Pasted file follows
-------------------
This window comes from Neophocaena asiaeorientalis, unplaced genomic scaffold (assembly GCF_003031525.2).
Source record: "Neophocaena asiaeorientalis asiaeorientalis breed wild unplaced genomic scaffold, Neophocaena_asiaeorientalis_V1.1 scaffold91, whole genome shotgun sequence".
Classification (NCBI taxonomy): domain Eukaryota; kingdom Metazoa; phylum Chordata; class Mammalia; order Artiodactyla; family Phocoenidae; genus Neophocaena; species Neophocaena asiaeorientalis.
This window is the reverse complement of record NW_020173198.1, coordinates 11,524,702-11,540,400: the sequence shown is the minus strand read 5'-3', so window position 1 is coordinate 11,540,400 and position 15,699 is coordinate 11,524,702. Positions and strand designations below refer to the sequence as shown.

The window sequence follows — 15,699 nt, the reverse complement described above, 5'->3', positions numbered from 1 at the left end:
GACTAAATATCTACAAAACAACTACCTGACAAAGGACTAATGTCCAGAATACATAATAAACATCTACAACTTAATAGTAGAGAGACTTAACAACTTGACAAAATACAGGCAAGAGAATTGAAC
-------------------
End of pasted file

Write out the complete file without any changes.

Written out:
This window comes from Neophocaena asiaeorientalis, unplaced genomic scaffold (assembly GCF_003031525.2).
Source record: "Neophocaena asiaeorientalis asiaeorientalis breed wild unplaced genomic scaffold, Neophocaena_asiaeorientalis_V1.1 scaffold91, whole genome shotgun sequence".
Classification (NCBI taxonomy): domain Eukaryota; kingdom Metazoa; phylum Chordata; class Mammalia; order Artiodactyla; family Phocoenidae; genus Neophocaena; species Neophocaena asiaeorientalis.
This window is the reverse complement of record NW_020173198.1, coordinates 11,524,702-11,540,400: the sequence shown is the minus strand read 5'-3', so window position 1 is coordinate 11,540,400 and position 15,699 is coordinate 11,524,702. Positions and strand designations below refer to the sequence as shown.

The window sequence follows — 15,699 nt, the reverse complement described above, 5'->3', positions numbered from 1 at the left end:
GACTAAATATCTACAAAACAACTACCTGACAAAGGACTAATGTCCAGAATACATAATAAACATCTACAACTTAATAGTAGAGAGACTTAACAACTTGACAAAATACAGGCAAGAGAATTGAAC